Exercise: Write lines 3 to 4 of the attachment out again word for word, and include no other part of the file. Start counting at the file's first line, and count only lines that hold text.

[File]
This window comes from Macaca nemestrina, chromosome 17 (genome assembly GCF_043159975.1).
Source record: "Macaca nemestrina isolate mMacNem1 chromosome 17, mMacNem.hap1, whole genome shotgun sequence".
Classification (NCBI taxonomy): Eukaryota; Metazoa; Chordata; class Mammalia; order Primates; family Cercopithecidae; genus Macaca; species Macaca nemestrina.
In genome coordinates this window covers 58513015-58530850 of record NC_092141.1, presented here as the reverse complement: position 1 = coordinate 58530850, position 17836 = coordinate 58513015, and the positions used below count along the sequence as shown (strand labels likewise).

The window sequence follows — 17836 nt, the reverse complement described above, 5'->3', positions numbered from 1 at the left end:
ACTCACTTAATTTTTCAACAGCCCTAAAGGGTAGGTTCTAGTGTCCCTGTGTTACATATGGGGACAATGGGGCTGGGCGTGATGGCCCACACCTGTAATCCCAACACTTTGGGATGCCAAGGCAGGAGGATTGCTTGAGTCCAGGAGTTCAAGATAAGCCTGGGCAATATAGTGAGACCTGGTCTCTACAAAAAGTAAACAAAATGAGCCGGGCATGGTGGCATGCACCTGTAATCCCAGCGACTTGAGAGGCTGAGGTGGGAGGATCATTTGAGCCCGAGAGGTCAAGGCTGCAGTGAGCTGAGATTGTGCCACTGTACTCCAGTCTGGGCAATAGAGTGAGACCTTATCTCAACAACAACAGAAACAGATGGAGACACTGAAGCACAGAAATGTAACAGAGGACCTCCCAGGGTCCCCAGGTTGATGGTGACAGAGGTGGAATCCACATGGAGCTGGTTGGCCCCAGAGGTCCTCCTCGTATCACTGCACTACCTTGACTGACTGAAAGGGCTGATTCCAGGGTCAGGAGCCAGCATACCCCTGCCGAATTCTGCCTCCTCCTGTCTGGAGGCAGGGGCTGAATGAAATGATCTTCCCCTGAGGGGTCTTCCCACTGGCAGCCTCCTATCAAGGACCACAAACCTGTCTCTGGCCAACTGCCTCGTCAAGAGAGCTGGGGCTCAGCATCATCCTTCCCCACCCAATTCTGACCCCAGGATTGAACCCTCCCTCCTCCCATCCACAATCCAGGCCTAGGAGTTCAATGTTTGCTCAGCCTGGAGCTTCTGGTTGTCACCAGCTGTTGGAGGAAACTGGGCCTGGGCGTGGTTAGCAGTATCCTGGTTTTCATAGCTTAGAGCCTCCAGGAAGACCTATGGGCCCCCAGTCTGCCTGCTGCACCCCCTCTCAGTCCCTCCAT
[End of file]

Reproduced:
Classification (NCBI taxonomy): Eukaryota; Metazoa; Chordata; class Mammalia; order Primates; family Cercopithecidae; genus Macaca; species Macaca nemestrina.
In genome coordinates this window covers 58513015-58530850 of record NC_092141.1, presented here as the reverse complement: position 1 = coordinate 58530850, position 17836 = coordinate 58513015, and the positions used below count along the sequence as shown (strand labels likewise).